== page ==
systems used to show visually or aurally the attitude, altitude or operation of an aircraft or aircraft part. And, for the government “shell game” – watch the hands; and let’s see where the “capability list” lands. According to the NPRM, the FAA received more than 150 public comment submissions to the 2006 NPRM. While there was general support for revising the repair station rules, several comments asked the FAA to withdraw the proposal. Many other comments expressed concerns related to the proposed ratings system (particularly the proposed avionics rating), capability list, quality system, letter of compliance, chief inspector, housing and facilities. Yes, but if at first you don’t succeed, try, try again. The rating changes proposed in the 2006 NPRM generated many comments. Most of those comments expressed concern that the proposed system of ratings would require a repair station to get FAA approval before changing or adding to the proposed required capability list. This proposal would not require a capability list, but it would revise the capability list recording requirements for those repair stations that choose to use one. So, let’s make the “capability list” optional. The FAA proposes that “a certificated repair station may establish and maintain a capability list.” Notice the word “may.” It is optional, and the FAA is not mandating a capability list. But, you better watch those shells…. where is the capability list, and what shell is it under? Under the operations specifications shell (oops, proposal), we find: If the optional capability list provided for in § 145.1215 is not used, each certificate holder’s operations specifications must, within the rating categories authorized under § 145.1059, identify each airframe, powerplant, or propeller by manufacturer, model and series as applicable. For a component rating, the operations specifications must identify each component or appliance included in the rating by manufacturer, manufacturerdesignated nomenclature and basic part number. Clearly, the agency is trying to play a shell game with a repair station’s capabilities. A repair station’s capabilities will be required to be documented, either on a self-maintained capability list or an agencykept ops spec listing, but don’t be confused by the shell game. The FAA is once again proposing an administratively burdensome requirement for each repair station to document the repair station’s capabilities by manufacturer, model and series (for type certificated products) or manufacturer, manufacturer-designated nomenclature and basic part number (for components) of each item they are capable of maintaining. Then, add to that a proposal for a periodic review of the capability list, which must be accomplished at least every two years to determine if it is current. If the 2006 proposal was deemed to be too problematic, let’s shift the shells around, change the wording and hope the public is distracted. This is not the time to be distracted. Some of the proposal is solid and better business, but most of the proposal is detrimental to the avionics industry. And, in nearly all cases, the FAA is simply trying again. Remember, your comments are due on or before Aug. 20, 2012. q
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Avionics News July 2012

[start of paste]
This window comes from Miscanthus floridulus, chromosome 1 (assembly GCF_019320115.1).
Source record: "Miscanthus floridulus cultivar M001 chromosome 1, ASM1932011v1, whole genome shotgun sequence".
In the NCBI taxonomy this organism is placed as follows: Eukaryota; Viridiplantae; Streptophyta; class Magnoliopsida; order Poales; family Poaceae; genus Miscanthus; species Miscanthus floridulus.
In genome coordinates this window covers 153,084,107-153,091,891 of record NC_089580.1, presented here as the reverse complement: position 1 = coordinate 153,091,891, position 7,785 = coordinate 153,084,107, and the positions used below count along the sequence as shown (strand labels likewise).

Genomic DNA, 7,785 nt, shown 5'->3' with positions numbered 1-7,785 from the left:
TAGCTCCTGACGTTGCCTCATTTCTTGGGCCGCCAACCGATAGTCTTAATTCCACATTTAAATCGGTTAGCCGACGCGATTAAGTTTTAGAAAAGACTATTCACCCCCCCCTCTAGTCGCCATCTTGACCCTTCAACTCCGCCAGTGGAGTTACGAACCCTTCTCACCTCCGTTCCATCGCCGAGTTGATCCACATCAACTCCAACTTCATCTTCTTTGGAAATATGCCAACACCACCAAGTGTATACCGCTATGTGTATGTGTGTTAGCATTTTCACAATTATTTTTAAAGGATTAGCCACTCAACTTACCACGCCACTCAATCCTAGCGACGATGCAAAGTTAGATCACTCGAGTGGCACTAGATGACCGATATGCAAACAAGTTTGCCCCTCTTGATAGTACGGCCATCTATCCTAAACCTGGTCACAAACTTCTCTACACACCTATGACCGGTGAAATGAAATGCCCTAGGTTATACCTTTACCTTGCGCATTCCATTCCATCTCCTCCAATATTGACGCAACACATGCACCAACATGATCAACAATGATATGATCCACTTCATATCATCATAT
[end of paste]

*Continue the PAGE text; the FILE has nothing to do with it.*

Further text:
Table of Contents for the Digital Edition of Avionics News July 2012

Point of Communication
AEA Now
The View From Washington
International News and Regulatory Updates
Going Glass
Member Profile
Extra Avionics
Member Profile
Glass Panel Upgrades
Aviation Aces
Business Basics
Member Profile
A Conversation With...
Making A Difference
Theory & Practice
Legal Ease
Meet the AEA Staff
What's New
Marketplace Classifies
Avionics News July 2012 - Cover1
Avionics News July 2012 - Cover2
Avionics News July 2012 - 1
Avionics News July 2012 - 2
Avionics News July 2012 - 3
Avionics News July 2012 - Point of Communication
Avionics News July 2012 - 5
Avionics News July 2012 - AEA Now
Avionics News July 2012 - 7
Avionics News July 2012 - 8
Avionics News July 2012 - 9
Avionics News July 2012 - 10
Avionics News July 2012 - 11
Avionics News July 2012 - 12
Avionics News July 2012 - 13
Avionics News July 2012 - The View From Washington
Avionics News July 2012 - 15
Avionics News July 2012 - International News and Regulatory Updates
Avionics News July 2012 - 17
Avionics News July 2012 - 18
Avionics News July 2012 - 19
Avionics News July 2012 - Going Glass
Avionics News July 2012 - 21
Avionics News July 2012 - 22
Avionics News July 2012 - 23
Avionics News July 2012 - Member Profile
Avionics News July 2012 - 25
Avionics News July 2012 - 26
Avionics News July 2012 - 27
Avionics News July 2012 - Extra Avionics
Avionics News July 2012 - 29
Avionics News July 2012 - 30
Avionics News July 2012 - 31
Avionics News July 2012 - 32
Avionics News July 2012 - 33
Avionics News July 2012 - Member Profile
Avionics News July 2012 - 35
Avionics News July 2012 - 36
Avionics News July 2012 - 37
Avionics News July 2012 - Glass Panel Upgrades
Avionics News July 2012 - 39
Avionics News July 2012 - 40
Avionics News July 2012 - 41
Avionics News July 2012 - 42
Avionics News July 2012 - 43
Avionics News July 2012 - Aviation Aces
Avionics News July 2012 - 45
Avionics News July 2012 - 46
Avionics News July 2012 - 47
Avionics News July 2012 - Business Basics
Avionics News July 2012 - 49
Avionics News July 2012 - Member Profile
Avionics News July 2012 - 51
Avionics News July 2012 - 52
Avionics News July 2012 - 53
Avionics News July 2012 - A Conversation With...
Avionics News July 2012 - 55
Avionics News July 2012 - Making A Difference
Avionics News July 2012 - 57
Avionics News July 2012 - Theory & Practice
Avionics News July 2012 - 59
Avionics News July 2012 - Legal Ease
Avionics News July 2012 - 61
Avionics News July 2012 - Meet the AEA Staff
Avionics News July 2012 - 63
Avionics News July 2012 - 64
Avionics News July 2012 - 65
Avionics News July 2012 - What's New
Avionics News July 2012 - 67
Avionics News July 2012 - 68
Avionics News July 2012 - 69
Avionics News July 2012 - Marketplace Classifies
Avionics News July 2012 - 71
Avionics News July 2012 - 72
Avionics News July 2012 - Cover3
Avionics News July 2012 - Cover4